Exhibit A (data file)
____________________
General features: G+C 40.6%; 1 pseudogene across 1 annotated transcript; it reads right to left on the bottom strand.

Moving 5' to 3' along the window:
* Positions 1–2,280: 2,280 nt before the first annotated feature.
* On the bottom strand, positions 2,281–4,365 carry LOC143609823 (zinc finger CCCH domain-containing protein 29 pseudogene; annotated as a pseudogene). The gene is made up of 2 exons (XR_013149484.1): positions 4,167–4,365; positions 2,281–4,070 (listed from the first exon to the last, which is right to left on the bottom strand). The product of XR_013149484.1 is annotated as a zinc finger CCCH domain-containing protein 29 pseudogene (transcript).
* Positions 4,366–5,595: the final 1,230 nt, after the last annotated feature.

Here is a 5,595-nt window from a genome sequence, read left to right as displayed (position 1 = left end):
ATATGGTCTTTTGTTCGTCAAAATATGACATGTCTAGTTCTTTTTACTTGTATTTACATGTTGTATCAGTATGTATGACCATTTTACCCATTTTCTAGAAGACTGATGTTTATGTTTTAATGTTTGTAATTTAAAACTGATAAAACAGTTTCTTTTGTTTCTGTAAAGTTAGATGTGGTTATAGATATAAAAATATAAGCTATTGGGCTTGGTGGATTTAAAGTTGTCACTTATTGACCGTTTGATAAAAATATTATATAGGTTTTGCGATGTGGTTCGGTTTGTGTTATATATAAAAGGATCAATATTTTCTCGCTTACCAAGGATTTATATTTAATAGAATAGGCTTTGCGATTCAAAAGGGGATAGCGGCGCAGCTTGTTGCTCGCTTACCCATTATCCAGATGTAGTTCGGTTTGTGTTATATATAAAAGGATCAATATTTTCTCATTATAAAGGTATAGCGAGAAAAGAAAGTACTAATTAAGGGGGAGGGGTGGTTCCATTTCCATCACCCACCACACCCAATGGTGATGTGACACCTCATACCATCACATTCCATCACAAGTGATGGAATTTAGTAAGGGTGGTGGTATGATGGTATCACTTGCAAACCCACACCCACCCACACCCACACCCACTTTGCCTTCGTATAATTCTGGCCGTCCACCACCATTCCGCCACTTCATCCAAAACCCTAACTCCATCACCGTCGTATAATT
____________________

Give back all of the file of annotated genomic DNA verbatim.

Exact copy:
General features: G+C 40.6%; 1 pseudogene across 1 annotated transcript; it reads right to left on the bottom strand.

Moving 5' to 3' along the window:
* Positions 1–2,280: 2,280 nt before the first annotated feature.
* On the bottom strand, positions 2,281–4,365 carry LOC143609823 (zinc finger CCCH domain-containing protein 29 pseudogene; annotated as a pseudogene). The gene is made up of 2 exons (XR_013149484.1): positions 4,167–4,365; positions 2,281–4,070 (listed from the first exon to the last, which is right to left on the bottom strand). The product of XR_013149484.1 is annotated as a zinc finger CCCH domain-containing protein 29 pseudogene (transcript).
* Positions 4,366–5,595: the final 1,230 nt, after the last annotated feature.

Here is a 5,595-nt window from a genome sequence, read left to right as displayed (position 1 = left end):
ATATGGTCTTTTGTTCGTCAAAATATGACATGTCTAGTTCTTTTTACTTGTATTTACATGTTGTATCAGTATGTATGACCATTTTACCCATTTTCTAGAAGACTGATGTTTATGTTTTAATGTTTGTAATTTAAAACTGATAAAACAGTTTCTTTTGTTTCTGTAAAGTTAGATGTGGTTATAGATATAAAAATATAAGCTATTGGGCTTGGTGGATTTAAAGTTGTCACTTATTGACCGTTTGATAAAAATATTATATAGGTTTTGCGATGTGGTTCGGTTTGTGTTATATATAAAAGGATCAATATTTTCTCGCTTACCAAGGATTTATATTTAATAGAATAGGCTTTGCGATTCAAAAGGGGATAGCGGCGCAGCTTGTTGCTCGCTTACCCATTATCCAGATGTAGTTCGGTTTGTGTTATATATAAAAGGATCAATATTTTCTCATTATAAAGGTATAGCGAGAAAAGAAAGTACTAATTAAGGGGGAGGGGTGGTTCCATTTCCATCACCCACCACACCCAATGGTGATGTGACACCTCATACCATCACATTCCATCACAAGTGATGGAATTTAGTAAGGGTGGTGGTATGATGGTATCACTTGCAAACCCACACCCACCCACACCCACACCCACTTTGCCTTCGTATAATTCTGGCCGTCCACCACCATTCCGCCACTTCATCCAAAACCCTAACTCCATCACCGTCGTATAATT